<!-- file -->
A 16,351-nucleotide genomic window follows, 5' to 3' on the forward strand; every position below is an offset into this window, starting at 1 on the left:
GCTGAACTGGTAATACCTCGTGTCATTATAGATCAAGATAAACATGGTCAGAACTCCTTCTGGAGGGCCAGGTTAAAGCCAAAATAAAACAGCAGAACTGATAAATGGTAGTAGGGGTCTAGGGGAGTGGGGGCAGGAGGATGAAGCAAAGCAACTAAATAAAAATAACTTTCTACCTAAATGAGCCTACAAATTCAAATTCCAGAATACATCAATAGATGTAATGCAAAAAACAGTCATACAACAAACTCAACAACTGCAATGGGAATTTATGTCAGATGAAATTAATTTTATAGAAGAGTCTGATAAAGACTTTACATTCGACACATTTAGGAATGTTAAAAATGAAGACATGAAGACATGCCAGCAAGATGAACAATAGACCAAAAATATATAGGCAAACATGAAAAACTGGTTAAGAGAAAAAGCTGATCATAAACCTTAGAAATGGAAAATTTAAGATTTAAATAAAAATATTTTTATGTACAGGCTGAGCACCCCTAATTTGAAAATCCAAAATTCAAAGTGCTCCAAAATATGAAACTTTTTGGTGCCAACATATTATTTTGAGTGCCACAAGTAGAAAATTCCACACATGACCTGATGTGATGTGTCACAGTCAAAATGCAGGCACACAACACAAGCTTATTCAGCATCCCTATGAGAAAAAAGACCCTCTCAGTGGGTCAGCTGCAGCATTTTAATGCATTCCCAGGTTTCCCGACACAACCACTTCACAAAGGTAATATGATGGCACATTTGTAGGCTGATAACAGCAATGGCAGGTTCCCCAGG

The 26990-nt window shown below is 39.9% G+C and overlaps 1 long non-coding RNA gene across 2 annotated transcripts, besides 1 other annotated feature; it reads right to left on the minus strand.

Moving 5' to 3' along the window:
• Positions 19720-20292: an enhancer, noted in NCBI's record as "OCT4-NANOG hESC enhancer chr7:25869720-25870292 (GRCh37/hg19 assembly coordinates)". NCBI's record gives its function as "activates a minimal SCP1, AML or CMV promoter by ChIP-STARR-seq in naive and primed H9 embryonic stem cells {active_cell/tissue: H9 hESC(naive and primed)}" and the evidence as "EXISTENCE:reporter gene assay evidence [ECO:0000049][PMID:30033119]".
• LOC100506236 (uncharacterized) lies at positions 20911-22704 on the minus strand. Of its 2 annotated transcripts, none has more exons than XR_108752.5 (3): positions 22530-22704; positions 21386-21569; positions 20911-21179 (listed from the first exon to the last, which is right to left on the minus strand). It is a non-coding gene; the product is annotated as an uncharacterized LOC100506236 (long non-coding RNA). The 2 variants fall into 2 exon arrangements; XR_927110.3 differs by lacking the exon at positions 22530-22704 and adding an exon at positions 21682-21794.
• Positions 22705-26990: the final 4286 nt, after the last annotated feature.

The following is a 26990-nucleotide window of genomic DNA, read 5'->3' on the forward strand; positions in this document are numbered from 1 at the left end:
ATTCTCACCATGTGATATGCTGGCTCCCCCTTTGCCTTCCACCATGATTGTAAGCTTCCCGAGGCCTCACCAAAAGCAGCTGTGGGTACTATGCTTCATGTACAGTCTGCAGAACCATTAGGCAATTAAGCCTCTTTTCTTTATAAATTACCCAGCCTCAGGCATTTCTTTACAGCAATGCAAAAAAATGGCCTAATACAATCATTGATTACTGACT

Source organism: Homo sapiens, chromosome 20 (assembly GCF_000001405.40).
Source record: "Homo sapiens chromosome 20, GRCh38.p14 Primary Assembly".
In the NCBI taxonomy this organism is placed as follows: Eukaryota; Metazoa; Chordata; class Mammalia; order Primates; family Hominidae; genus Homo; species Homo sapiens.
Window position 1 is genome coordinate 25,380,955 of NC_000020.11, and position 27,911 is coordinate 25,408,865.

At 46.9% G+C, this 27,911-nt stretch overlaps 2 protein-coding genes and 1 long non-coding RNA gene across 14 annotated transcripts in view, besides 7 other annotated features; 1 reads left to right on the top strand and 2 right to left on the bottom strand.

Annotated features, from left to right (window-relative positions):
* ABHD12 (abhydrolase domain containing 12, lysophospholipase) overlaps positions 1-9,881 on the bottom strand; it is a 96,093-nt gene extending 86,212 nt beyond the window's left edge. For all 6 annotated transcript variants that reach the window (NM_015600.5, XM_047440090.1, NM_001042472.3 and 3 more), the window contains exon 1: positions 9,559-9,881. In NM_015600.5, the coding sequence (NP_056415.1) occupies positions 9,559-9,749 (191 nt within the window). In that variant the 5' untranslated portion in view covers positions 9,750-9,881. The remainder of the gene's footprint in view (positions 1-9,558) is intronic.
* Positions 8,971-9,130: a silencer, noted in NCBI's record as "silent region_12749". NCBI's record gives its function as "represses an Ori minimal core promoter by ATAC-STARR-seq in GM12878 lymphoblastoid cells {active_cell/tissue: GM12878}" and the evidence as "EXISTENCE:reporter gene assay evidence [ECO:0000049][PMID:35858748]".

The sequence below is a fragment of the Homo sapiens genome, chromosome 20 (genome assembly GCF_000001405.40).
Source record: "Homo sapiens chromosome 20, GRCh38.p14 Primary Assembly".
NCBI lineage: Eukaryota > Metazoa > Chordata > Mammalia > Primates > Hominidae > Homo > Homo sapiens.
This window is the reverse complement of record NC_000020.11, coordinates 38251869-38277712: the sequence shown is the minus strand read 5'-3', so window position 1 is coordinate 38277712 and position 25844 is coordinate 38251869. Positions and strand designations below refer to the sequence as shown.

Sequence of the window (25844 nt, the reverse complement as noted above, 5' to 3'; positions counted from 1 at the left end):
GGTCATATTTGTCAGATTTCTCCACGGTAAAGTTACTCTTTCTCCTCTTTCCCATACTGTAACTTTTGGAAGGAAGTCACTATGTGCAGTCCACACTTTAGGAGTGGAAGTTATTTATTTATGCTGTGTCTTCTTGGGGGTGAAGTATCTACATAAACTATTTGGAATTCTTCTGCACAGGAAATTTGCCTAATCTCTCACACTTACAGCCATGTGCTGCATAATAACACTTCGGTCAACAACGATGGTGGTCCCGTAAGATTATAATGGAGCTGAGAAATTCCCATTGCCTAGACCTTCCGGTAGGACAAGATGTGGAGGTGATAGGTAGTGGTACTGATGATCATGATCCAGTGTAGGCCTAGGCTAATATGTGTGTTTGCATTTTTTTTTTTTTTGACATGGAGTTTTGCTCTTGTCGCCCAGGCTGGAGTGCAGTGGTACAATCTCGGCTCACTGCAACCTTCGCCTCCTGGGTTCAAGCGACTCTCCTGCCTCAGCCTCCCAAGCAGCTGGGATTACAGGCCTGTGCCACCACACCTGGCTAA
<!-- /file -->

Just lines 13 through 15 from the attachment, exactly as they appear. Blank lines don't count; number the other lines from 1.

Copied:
Window position 1 is genome coordinate 25,380,955 of NC_000020.11, and position 27,911 is coordinate 25,408,865.

At 46.9% G+C, this 27,911-nt stretch overlaps 2 protein-coding genes and 1 long non-coding RNA gene across 14 annotated transcripts in view, besides 7 other annotated features; 1 reads left to right on the top strand and 2 right to left on the bottom strand.

Annotated features, from left to right (window-relative positions):